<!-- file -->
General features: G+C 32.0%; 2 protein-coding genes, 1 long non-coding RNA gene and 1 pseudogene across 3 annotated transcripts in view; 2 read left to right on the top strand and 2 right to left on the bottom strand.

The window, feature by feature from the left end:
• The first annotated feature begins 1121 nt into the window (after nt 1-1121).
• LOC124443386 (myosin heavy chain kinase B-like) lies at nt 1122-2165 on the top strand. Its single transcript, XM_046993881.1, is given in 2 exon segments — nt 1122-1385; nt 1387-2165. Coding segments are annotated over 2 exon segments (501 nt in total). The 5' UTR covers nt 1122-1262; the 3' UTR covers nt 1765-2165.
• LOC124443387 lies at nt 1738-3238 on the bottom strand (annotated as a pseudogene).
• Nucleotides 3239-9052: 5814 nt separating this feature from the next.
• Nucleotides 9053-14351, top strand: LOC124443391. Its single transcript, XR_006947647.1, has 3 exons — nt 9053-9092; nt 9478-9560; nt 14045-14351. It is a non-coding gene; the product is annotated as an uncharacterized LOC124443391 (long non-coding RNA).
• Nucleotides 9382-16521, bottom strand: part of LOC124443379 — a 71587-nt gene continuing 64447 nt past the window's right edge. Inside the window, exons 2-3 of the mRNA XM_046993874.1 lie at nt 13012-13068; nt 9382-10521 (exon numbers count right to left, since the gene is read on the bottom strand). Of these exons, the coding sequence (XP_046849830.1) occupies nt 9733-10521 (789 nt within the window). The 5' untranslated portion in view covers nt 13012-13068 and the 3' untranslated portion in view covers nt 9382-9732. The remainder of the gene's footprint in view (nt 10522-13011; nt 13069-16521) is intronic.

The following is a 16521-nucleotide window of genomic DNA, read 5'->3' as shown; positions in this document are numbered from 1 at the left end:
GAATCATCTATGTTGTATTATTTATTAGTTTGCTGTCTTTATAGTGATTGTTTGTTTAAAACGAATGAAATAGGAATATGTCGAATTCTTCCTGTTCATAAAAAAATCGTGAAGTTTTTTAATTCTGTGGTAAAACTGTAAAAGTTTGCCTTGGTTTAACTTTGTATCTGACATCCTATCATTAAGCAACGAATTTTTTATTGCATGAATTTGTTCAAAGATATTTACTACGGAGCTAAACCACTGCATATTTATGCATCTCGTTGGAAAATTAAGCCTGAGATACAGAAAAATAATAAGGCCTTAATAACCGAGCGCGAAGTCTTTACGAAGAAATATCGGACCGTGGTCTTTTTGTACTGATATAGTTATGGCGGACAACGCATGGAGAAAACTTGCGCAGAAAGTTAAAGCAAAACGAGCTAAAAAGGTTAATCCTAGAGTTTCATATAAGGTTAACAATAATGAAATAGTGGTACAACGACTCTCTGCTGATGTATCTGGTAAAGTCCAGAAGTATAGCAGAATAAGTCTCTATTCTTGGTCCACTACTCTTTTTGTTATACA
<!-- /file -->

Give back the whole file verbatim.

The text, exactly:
General features: G+C 32.0%; 2 protein-coding genes, 1 long non-coding RNA gene and 1 pseudogene across 3 annotated transcripts in view; 2 read left to right on the top strand and 2 right to left on the bottom strand.

The window, feature by feature from the left end:
• The first annotated feature begins 1121 nt into the window (after nt 1-1121).
• LOC124443386 (myosin heavy chain kinase B-like) lies at nt 1122-2165 on the top strand. Its single transcript, XM_046993881.1, is given in 2 exon segments — nt 1122-1385; nt 1387-2165. Coding segments are annotated over 2 exon segments (501 nt in total). The 5' UTR covers nt 1122-1262; the 3' UTR covers nt 1765-2165.
• LOC124443387 lies at nt 1738-3238 on the bottom strand (annotated as a pseudogene).
• Nucleotides 3239-9052: 5814 nt separating this feature from the next.
• Nucleotides 9053-14351, top strand: LOC124443391. Its single transcript, XR_006947647.1, has 3 exons — nt 9053-9092; nt 9478-9560; nt 14045-14351. It is a non-coding gene; the product is annotated as an uncharacterized LOC124443391 (long non-coding RNA).
• Nucleotides 9382-16521, bottom strand: part of LOC124443379 — a 71587-nt gene continuing 64447 nt past the window's right edge. Inside the window, exons 2-3 of the mRNA XM_046993874.1 lie at nt 13012-13068; nt 9382-10521 (exon numbers count right to left, since the gene is read on the bottom strand). Of these exons, the coding sequence (XP_046849830.1) occupies nt 9733-10521 (789 nt within the window). The 5' untranslated portion in view covers nt 13012-13068 and the 3' untranslated portion in view covers nt 9382-9732. The remainder of the gene's footprint in view (nt 10522-13011; nt 13069-16521) is intronic.

The following is a 16521-nucleotide window of genomic DNA, read 5'->3' as shown; positions in this document are numbered from 1 at the left end:
GAATCATCTATGTTGTATTATTTATTAGTTTGCTGTCTTTATAGTGATTGTTTGTTTAAAACGAATGAAATAGGAATATGTCGAATTCTTCCTGTTCATAAAAAAATCGTGAAGTTTTTTAATTCTGTGGTAAAACTGTAAAAGTTTGCCTTGGTTTAACTTTGTATCTGACATCCTATCATTAAGCAACGAATTTTTTATTGCATGAATTTGTTCAAAGATATTTACTACGGAGCTAAACCACTGCATATTTATGCATCTCGTTGGAAAATTAAGCCTGAGATACAGAAAAATAATAAGGCCTTAATAACCGAGCGCGAAGTCTTTACGAAGAAATATCGGACCGTGGTCTTTTTGTACTGATATAGTTATGGCGGACAACGCATGGAGAAAACTTGCGCAGAAAGTTAAAGCAAAACGAGCTAAAAAGGTTAATCCTAGAGTTTCATATAAGGTTAACAATAATGAAATAGTGGTACAACGACTCTCTGCTGATGTATCTGGTAAAGTCCAGAAGTATAGCAGAATAAGTCTCTATTCTTGGTCCACTACTCTTTTTGTTATACA